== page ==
Computes the "logical and" of elements across dimensions of a tensor.

Reduces input_tensor along the dimensions given in axis. Unless keep_dims is true, the rank of the tensor is reduced by 1 for each entry in axis. If keep_dims is true, the reduced dimensions are retained with length 1.

If axis has no entries, all dimensions are reduced, and a tensor with a single element is returned.

For example:

# 'x' is [[True,  True]
#         [False, False]]
tf.reduce_all(x) ==> False
tf.reduce_all(x, 0) ==> [False, False]
tf.reduce_all(x, 1) ==> [True, False]

##### Args:
• input_tensor: The boolean tensor to reduce.
• axis: The dimensions to reduce. If None (the default), reduces all dimensions.
• keep_dims: If true, retains reduced dimensions with length 1.
• name: A name for the operation (optional).
• reduction_indices: The old (deprecated) name for axis.
##### Returns:

The reduced tensor.

@compatibility(numpy) Equivalent to np.all @end_compatibility

### tf.reduce_any(input_tensor, axis=None, keep_dims=False, name=None, reduction_indices=None)

Computes the "logical or" of elements across dimensions of a tensor.

Reduces input_tensor along the dimensions given in axis. Unless keep_dims is true, the rank of the tensor is reduced by 1 for each entry in axis. If keep_dims is true, the reduced dimensions are retained with length 1.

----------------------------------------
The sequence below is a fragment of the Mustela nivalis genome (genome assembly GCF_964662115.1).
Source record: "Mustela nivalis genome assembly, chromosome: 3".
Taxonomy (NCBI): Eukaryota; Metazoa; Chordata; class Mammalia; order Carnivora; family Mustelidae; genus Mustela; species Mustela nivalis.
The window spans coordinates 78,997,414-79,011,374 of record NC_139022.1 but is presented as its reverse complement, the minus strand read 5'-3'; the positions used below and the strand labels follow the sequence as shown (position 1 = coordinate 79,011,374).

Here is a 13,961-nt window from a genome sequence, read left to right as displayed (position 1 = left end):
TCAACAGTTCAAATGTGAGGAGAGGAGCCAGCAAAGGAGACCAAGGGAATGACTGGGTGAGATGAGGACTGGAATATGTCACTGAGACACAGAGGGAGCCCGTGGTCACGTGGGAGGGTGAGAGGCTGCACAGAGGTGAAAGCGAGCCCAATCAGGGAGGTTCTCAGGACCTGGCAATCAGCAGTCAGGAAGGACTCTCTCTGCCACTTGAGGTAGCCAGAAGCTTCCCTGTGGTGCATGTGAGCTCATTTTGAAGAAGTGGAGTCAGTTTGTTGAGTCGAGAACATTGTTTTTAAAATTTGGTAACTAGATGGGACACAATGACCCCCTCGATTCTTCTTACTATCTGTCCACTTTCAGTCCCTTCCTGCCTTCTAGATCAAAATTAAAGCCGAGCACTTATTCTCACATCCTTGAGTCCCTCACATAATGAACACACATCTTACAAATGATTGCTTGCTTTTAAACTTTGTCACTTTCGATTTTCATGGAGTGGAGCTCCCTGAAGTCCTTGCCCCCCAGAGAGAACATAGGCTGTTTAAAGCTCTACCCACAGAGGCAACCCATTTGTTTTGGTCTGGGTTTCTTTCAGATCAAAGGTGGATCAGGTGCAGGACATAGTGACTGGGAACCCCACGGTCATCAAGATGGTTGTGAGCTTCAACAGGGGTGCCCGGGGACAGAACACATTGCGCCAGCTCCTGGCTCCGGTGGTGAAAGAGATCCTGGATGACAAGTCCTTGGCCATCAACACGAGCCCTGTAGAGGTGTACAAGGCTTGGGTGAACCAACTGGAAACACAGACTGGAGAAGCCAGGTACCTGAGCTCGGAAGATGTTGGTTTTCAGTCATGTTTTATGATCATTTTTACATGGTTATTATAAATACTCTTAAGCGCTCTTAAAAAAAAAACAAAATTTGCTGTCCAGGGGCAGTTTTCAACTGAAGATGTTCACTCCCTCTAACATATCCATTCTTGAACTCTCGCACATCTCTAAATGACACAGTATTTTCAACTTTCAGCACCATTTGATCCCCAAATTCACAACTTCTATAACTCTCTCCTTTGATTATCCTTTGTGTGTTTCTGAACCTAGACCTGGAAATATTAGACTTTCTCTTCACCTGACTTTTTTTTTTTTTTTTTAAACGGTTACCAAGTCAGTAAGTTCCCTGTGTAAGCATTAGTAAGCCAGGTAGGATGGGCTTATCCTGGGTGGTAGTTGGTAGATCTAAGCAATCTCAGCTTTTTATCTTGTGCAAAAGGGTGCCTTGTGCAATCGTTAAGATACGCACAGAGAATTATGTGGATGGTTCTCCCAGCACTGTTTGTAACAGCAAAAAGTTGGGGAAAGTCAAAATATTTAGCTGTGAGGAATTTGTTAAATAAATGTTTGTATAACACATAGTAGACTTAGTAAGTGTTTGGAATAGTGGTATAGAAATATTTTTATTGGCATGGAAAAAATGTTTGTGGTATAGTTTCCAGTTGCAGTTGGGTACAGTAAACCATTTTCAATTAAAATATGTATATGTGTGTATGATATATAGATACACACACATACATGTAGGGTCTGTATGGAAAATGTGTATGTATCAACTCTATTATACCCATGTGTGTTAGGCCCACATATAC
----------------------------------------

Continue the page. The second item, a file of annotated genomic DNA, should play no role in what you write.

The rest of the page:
If axis has no entries, all dimensions are reduced, and a tensor with a single element is returned.

For example:

# 'x' is [[True,  True]
#         [False, False]]
tf.reduce_any(x) ==> True
tf.reduce_any(x, 0) ==> [True, True]
tf.reduce_any(x, 1) ==> [True, False]

##### Args:
• input_tensor: The boolean tensor to reduce.
• axis: The dimensions to reduce. If None (the default), reduces all dimensions.
• keep_dims: If true, retains reduced dimensions with length 1.
• name: A name for the operation (optional).
• reduction_indices: The old (deprecated) name for axis.
##### Returns:

The reduced tensor.

@compatibility(numpy) Equivalent to np.any @end_compatibility

### tf.reduce_logsumexp(input_tensor, axis=None, keep_dims=False, name=None, reduction_indices=None)

Computes log(sum(exp(elements across dimensions of a tensor))).

Reduces input_tensor along the dimensions given in axis. Unless keep_dims is true, the rank of the tensor is reduced by 1 for each entry in axis. If keep_dims is true, the reduced dimensions are retained with length 1.

If axis has no entries, all dimensions are reduced, and a tensor with a single element is returned.